The Knut Hamsun Center, located in Hamarøy, Norway and designed by Steven Holl Architects, will open to the public on August 4, 2009 to celebrate the 150th anniversary of Knut Hamsun’s birth.
Dedicated to Norway’s most inventive twentieth-century writer and recipient of the Nobel Prize in Literature, the 2700-square-meter center is located above the Arctic Circle by the village of Presteid of Hamarøy, near the farm where Hamsun grew up. The building includes exhibition areas, a library and reading room, a café, and an auditorium for museum and community use.
Influenced by Hamsun’s explorations of the intricacies of the human mind, the building is conceived as an archetypal and intensified compression of spirit in space and light, and as the realization of a Hamsun character in architectonic terms. Inspired by passages of Hamsun’s texts, there is an "empty violin case" deck, while a viewing balcony is like the "girl with sleeves rolled up polishing yellow panes."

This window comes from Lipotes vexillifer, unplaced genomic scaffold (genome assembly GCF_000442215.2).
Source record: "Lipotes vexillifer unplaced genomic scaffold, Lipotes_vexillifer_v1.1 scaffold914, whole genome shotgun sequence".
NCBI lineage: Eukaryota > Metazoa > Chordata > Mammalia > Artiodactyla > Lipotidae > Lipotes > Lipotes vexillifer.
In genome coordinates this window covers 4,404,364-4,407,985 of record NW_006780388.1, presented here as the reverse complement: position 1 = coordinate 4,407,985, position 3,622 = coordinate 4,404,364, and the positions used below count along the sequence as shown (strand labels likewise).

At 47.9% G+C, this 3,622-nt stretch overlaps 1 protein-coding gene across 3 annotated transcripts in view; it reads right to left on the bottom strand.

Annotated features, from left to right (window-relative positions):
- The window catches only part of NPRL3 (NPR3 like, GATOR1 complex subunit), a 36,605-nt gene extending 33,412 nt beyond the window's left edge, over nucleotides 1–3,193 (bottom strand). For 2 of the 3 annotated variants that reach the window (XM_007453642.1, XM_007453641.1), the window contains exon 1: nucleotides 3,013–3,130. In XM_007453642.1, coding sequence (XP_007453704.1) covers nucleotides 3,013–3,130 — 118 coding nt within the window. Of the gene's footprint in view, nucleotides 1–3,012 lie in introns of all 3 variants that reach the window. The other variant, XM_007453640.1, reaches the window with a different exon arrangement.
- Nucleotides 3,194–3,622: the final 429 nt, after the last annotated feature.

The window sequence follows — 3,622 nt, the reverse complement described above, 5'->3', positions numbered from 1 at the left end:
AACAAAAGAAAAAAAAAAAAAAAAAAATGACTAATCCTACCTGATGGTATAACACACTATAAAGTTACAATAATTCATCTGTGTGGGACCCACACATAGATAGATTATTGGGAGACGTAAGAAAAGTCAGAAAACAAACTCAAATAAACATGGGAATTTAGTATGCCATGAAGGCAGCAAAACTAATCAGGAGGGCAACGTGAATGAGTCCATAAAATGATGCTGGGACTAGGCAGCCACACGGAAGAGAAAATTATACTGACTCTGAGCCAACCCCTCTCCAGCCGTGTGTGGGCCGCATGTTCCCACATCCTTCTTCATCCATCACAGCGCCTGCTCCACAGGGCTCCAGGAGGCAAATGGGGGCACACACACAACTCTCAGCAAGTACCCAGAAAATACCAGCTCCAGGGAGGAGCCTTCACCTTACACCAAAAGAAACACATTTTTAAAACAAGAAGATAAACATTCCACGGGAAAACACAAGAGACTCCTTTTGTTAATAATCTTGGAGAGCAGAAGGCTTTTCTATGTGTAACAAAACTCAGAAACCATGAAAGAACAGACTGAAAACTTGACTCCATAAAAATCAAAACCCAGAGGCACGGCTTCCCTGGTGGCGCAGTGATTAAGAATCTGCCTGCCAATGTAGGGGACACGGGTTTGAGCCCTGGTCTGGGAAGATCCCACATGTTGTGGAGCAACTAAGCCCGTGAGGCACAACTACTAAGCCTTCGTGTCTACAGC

The concept for the museum, “Building as a Body: Battleground of Invisible Forces,” is realized from both inside and out. The wood exterior is punctuated by hidden impulses piercing through the surface. The spine of the building body, constructed from perforated brass, is the central elevator.
The board form concrete structure with stained white interiors is illuminated by diagonal rays of sunlight calculated to ricochet through the section on certain days of the year.
The tarred black wood exterior skin alludes to Norwegian Medieval wooden stave churches, and in the roof garden, long chutes of bamboo refer to traditional Norwegian sod roofs.
Designed in 1994, the building has survived Norwegian controversy with over 300 local articles. In 2005, the original design was reinstated with the support and dedication of Alf Einar Øien and Aaslaug Vaa and in close collaboration with Oslo-based LY Arkitekter.
The realized building embodies all the original design concepts and includes the addition of a community auditorium. The auditorium is connected to the main building via a passageway accessed through the lower lobby, which takes advantage of the natural topography, allowing for natural light along the circulation route.